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NASA Planetary Scientists released a video that says they have confirmed that there is an underground ocean in Europa and that Titan has liquid oceans made of hydrocarbons.

I myself am an aspiring planetary geologist and current student, the only instrument I have seen them using is the spacecrafts orbiting these moons.

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    $\begingroup$ Note that the satellite is not an instrument, but rather a platform that hosts many instruments. The NASA website should list the instrument suites on each satellite somewhere on its website. $\endgroup$ – casey Nov 27 '14 at 22:50
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    $\begingroup$ Evidence for a subsurface ocean on Europa includes visual data (instrument:camera), and magnetic patterns. I don't know what you call a thing to measure magnetism, but it's not a camera - so that's at least one more instrument. They also use spectroscopes/spectrometers, I'm sure. $\endgroup$ – FumbleFingers Nov 28 '14 at 19:58
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    $\begingroup$ A magnetometer (who'da thunk it?). $\endgroup$ – naught101 Nov 29 '14 at 12:15
  • $\begingroup$ You might have a better chance for an answer if you as "What evidence do scientist have for oceans on Titan, and how do they interpret it?" That question will lead on to discussion of what tools are needed to detect that evidence. I mean, there's no such thing as an oceanoscope. You take data (imagery, etc.) and add interpretation (e.g. "These ridges look like they're caused by icesheets crashing together"), and keep gathering evidence like that until one hypothesis (i.e. there is an ocean on Titan) seems more likely than any other. $\endgroup$ – naught101 Nov 29 '14 at 12:21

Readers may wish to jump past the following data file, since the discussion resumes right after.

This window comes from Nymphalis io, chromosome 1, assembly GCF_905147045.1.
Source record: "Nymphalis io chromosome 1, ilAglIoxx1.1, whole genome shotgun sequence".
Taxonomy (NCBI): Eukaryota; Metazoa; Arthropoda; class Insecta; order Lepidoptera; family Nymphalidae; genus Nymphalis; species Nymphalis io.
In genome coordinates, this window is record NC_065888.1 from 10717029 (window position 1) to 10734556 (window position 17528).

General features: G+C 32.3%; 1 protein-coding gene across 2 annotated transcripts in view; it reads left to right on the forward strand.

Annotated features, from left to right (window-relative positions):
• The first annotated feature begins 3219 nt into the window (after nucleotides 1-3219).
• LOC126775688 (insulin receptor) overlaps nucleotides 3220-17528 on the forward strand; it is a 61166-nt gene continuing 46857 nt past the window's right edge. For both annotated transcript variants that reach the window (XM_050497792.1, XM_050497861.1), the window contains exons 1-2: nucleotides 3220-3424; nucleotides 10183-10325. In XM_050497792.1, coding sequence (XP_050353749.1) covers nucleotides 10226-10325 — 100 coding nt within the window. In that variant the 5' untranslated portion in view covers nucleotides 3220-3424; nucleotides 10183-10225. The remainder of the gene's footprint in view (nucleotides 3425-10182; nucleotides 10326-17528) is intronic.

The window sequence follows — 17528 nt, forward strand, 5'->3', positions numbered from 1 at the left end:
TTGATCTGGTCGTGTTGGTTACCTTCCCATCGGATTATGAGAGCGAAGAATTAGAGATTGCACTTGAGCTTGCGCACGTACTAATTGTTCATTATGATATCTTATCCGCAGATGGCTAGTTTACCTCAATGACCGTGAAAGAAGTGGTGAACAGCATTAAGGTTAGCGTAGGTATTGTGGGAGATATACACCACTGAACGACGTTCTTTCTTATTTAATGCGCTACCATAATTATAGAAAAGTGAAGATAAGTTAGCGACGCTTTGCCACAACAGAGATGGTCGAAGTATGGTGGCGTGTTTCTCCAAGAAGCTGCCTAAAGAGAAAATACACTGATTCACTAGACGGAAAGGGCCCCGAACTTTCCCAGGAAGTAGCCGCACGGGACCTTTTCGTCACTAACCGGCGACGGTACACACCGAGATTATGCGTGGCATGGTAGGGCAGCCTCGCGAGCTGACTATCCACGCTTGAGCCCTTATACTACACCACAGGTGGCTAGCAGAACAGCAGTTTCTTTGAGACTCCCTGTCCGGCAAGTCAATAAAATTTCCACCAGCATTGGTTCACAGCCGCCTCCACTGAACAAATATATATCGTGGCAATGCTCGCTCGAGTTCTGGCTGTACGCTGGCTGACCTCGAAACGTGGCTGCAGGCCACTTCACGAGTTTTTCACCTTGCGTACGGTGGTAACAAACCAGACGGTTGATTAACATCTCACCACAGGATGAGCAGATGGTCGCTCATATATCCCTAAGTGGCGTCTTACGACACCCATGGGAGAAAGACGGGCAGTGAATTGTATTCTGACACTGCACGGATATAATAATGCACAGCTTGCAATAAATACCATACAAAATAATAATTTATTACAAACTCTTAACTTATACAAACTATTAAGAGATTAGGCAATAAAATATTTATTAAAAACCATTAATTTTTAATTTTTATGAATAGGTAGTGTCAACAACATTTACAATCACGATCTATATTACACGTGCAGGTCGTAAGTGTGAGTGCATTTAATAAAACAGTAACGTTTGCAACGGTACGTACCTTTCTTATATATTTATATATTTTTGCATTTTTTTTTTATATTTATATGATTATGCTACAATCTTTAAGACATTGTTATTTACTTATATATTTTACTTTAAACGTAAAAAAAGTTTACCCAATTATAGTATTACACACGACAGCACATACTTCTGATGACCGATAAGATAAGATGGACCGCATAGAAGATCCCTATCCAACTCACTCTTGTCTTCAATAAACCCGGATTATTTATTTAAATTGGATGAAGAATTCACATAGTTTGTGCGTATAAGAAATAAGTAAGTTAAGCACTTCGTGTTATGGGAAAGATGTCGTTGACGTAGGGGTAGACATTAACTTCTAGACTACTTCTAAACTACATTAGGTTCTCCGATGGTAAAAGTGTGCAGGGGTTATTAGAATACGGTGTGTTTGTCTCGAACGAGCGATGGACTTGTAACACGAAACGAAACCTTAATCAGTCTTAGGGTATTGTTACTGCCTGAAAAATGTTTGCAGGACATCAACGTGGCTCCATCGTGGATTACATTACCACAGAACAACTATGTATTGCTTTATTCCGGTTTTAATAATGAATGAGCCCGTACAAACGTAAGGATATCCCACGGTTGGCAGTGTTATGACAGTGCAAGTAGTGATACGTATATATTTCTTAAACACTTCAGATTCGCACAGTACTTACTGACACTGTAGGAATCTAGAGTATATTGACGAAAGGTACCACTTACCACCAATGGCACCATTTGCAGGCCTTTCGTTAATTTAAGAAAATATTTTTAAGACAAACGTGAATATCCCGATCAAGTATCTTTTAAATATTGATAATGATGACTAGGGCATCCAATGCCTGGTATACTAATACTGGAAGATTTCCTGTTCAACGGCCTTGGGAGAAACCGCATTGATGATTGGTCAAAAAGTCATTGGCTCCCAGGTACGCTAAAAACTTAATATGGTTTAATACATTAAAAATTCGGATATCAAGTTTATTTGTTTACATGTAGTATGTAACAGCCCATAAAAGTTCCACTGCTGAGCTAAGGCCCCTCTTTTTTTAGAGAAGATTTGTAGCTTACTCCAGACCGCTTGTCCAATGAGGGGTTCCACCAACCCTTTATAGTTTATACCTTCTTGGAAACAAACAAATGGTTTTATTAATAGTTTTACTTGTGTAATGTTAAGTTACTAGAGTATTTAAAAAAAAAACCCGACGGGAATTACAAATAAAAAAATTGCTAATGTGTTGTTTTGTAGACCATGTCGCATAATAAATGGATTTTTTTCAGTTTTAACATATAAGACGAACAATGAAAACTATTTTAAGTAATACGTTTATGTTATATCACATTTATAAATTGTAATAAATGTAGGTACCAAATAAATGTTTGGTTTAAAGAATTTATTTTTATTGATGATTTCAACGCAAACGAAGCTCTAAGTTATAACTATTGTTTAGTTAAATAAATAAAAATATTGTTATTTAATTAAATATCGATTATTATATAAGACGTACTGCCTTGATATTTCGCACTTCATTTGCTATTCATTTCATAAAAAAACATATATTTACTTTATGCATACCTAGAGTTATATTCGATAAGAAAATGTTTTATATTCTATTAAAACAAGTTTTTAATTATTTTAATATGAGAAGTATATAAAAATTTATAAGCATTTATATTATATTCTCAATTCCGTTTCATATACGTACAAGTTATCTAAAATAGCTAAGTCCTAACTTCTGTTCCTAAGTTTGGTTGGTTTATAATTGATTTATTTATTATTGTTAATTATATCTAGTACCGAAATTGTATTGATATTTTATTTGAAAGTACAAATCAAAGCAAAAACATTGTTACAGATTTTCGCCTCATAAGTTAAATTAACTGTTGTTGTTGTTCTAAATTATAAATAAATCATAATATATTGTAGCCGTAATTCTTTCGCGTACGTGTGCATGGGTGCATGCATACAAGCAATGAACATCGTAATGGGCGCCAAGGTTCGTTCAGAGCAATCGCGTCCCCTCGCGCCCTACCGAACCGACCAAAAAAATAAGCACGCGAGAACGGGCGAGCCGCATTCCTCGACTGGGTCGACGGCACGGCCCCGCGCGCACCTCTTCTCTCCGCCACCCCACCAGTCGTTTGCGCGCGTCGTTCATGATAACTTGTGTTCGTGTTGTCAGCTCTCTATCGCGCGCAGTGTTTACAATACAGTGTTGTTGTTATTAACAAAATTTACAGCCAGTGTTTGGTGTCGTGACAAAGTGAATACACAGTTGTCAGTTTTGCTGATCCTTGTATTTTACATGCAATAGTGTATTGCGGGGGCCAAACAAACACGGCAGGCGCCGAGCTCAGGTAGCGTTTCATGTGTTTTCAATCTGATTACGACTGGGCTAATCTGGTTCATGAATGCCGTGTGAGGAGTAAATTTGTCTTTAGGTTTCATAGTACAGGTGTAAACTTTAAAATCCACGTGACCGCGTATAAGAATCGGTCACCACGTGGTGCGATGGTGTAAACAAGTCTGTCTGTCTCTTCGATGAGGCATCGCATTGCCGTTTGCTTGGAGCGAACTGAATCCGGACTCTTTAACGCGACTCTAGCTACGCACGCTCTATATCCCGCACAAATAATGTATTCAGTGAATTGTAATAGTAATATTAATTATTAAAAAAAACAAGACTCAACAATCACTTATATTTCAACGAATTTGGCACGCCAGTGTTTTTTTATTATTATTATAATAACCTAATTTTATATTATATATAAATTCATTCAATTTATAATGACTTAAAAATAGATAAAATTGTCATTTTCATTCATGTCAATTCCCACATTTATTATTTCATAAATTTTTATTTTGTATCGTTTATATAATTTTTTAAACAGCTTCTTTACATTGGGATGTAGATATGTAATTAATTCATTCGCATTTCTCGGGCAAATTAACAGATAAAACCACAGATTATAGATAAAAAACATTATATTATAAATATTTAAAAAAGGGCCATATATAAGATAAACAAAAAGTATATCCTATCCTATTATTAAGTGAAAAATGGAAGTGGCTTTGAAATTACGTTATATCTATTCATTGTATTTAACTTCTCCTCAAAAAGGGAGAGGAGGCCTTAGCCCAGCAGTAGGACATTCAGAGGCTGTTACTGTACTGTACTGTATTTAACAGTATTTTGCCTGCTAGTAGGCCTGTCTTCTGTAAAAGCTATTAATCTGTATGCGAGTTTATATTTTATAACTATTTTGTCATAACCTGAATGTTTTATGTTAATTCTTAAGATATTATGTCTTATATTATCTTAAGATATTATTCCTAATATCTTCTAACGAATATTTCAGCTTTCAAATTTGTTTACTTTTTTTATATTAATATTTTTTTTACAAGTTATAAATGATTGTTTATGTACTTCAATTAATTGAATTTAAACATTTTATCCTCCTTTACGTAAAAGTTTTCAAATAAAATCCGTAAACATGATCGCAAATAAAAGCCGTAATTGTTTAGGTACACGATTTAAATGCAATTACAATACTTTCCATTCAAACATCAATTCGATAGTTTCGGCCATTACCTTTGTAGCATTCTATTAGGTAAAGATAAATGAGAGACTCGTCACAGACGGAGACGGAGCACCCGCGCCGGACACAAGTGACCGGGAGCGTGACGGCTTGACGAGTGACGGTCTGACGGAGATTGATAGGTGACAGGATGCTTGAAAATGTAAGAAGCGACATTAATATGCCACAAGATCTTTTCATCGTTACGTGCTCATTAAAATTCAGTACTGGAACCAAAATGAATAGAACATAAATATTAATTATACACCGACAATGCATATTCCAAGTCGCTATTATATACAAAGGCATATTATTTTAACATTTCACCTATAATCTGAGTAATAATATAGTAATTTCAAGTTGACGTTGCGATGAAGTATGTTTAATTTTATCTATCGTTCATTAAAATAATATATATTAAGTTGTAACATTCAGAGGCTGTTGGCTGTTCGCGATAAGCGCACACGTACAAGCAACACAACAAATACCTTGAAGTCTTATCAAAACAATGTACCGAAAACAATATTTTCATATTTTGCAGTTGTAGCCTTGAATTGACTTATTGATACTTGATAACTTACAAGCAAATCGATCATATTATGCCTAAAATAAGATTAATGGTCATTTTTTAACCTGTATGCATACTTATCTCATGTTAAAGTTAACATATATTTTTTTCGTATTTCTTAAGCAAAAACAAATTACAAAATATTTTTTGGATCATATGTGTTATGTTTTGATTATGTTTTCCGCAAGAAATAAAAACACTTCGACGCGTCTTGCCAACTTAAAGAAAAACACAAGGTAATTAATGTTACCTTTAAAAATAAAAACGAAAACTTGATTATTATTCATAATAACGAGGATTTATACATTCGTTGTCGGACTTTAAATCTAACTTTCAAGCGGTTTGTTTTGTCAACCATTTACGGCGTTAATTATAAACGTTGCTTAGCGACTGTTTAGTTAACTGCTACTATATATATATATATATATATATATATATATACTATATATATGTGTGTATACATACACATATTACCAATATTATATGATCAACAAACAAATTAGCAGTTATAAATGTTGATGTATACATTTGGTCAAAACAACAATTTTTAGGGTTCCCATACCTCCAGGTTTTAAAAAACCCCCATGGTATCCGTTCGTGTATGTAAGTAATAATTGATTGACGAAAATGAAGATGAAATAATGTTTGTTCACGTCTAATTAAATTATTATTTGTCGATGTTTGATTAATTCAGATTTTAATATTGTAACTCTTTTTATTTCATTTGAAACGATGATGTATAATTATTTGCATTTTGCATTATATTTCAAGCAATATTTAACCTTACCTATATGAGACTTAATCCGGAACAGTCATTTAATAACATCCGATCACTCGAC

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As casey said, the satellite isn't an instrument in itself, it is a platform hosting many instruments. What you're talking about the discovery of oceans on Titan and Europa, you're referring to the the Cassini-Huygens mission aimed at, among other things :

  • Determine the composition of the satellites surfaces (such as Titan)
  • Prove or disprove the existence of oceans or water on those satellites.
  • Characterize Titan's surface on a regional scale

In order to establish the existence of oceans or water on those satellites, scientists use:

  • Spectroscopy

More precisely, absorption spectroscopy. AS is an analytical chemistry tool used to determine the presence of a substance in a sample. Thanks to a spectrometer, you'll be able to gather a lot of information about the elements on this Moon, and by further analysis, determine if there's water or no.

N.B : I am not talking about liquid water, but about water. Science now establishes the validity of certain signatures, but liquid water is to be confirmed.

What about Cassini?

Cassini used a lot of spectrometers : the VIMS (Visible and Infrared Mapping Spectrometer) was used on the satellite to gather information on the surface.

"Our instrument measures the characteristic colors of the many materials that make up planetary surfaces and atmospheres: rocks, ices -- such as water, ammonia, methane -- and organic compounds," says Dr. Bonnie J. Buratti, VIMS Investigation Scientist. "VIMS data makes it possible to know what surfaces and atmospheres are made up of."

Image taken from the spectrometer

  • Volcanic observation

Indicators such as Geysers can be used to support the theory of water presence in subsoil. If by any radars, such as the ISS from Cassini (Imaging Science Subsystem), you can see geysers, then you can search about the possibility of water. Why? Because as you may know, water is pressurized in subsoil. Then, when water is heated by the heat of rocks, and it will tend to result in a geyser.

enter image description here

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  • $\begingroup$ Fantastic answer (+1), there are many great analogies with Earth-based observations. $\endgroup$ – user889 Nov 29 '14 at 15:53
  • $\begingroup$ Related: earthscience.stackexchange.com/q/448/725 $\endgroup$ – Gimelist Nov 30 '14 at 6:41

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